Monday, 12 September 2011

Easy money for the orthopaedic surgeon

                                            Caricature of a sick man

Dr Zhou tapped on the paper notes laid bare in front of him on his desk with his pen repeatedly, as he went through the medical diagnosis, blood test results, electronic cardiac graphs, CT scan reports and other details of the profile of the patient. “Hmmm….there’s some monies there!” He soliloquized softly as all present in his consultation room waited gingerly to listen to him. A middle-aged man, Dr Zhou was the senior consultant orthopaedic surgeon of a famed private hospital in down south Johore of Malaysian Peninsula. He took a quick and cold glance across his consultation room to study all the faces he met. They were all Singaporeans; the critically ill patient was a former Malaysian alright. His family sought treatment for this aged person as it was very much cheaper in Johore than having treatment and surgery in the affluent state neighbour.

              Blood sugar index reading for this little Shanghai girl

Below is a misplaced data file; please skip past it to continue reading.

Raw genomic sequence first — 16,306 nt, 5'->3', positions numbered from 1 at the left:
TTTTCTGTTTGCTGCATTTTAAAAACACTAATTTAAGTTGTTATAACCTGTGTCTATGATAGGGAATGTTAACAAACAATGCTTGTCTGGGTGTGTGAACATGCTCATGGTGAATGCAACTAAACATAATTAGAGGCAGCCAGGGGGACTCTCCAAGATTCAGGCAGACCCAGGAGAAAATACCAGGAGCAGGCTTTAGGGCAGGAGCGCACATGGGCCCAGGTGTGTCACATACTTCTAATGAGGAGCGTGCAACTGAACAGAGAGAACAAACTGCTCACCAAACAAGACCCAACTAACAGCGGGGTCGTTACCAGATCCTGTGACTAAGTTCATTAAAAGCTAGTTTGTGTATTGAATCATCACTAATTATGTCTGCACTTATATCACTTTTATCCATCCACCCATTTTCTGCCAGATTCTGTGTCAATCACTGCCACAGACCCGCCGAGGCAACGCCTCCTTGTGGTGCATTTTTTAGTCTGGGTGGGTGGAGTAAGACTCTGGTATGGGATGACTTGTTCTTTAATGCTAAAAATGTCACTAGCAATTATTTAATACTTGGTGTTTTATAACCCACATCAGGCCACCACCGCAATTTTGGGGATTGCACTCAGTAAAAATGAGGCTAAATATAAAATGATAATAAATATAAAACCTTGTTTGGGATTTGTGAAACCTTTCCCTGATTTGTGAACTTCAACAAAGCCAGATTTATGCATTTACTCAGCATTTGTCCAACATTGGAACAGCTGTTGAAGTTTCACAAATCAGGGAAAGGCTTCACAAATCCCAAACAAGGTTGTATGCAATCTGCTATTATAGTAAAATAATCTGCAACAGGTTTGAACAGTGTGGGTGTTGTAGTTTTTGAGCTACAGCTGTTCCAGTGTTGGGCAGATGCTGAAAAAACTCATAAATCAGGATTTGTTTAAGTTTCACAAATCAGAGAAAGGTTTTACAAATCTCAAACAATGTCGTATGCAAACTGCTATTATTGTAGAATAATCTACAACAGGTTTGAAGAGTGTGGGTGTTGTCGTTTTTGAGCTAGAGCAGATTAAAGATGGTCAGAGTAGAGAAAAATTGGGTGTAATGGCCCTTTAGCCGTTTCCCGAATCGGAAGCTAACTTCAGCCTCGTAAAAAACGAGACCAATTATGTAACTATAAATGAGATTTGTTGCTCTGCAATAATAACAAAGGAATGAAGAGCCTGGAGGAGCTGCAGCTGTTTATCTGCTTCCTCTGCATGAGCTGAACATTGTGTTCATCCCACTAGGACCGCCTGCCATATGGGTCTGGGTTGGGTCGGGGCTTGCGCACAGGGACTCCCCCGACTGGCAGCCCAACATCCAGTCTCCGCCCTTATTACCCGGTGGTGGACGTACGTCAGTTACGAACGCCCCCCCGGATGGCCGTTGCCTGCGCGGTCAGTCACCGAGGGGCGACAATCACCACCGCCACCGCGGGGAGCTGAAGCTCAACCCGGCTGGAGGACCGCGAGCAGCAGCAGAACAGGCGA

Dr Zhou cleared his throat and began his swift and blunt announcement to all present: “Yap Phan Loy, businessman-importer of dried marine products and sea food; aged 65, blood group B+, weight 110 lbs, heart beat 120 per minute, too fast for a healthy person; your stomach is bloated and that indicated liver failure to some degree, your eyes are yellowish and you’re blind with your left eye. The color of your urine sample is blurry brown with unfiltered impurities. You’ve dialysis three times a week due to kidney failure and you’re critically diabetic Type 2; three pulmonary arteries of your heart are blocked 70 to 90%, and you have breathing trouble since your lungs are blackened, no thanks to half century of heavy smoking.” Dr Zhou paused to have a sip of water before continuing, “despite that you have low blood pressure of 90/60 and that means you could slip into comatose or just black out anytime. “Mr. Yap”, Dr Zhou held the patient’s left wrist as he studied the multiple needle marks present near the joint of the elbow, “your sickness is very worrisome.”

                         Have you got to go to extreme                  
                                   to do the amputation, Doc?

“Yeah I know. My time is up…..” came the weakened, almost inaudible reply of patient Yap. “I was a hefty 160 lb this time last year and I was still drinking whisky at least once every week, until my wife stopped me.” 
“This old man, never wanted to listen to me and never follow doctor’s instruction!” exclaimed Mrs. Yap, a woman in her late 50s. “We only knew that he was gravely ill when his friends brought him back unconscious with wet pants after a heavy drinking spree.” She was more than happy to review what had happened.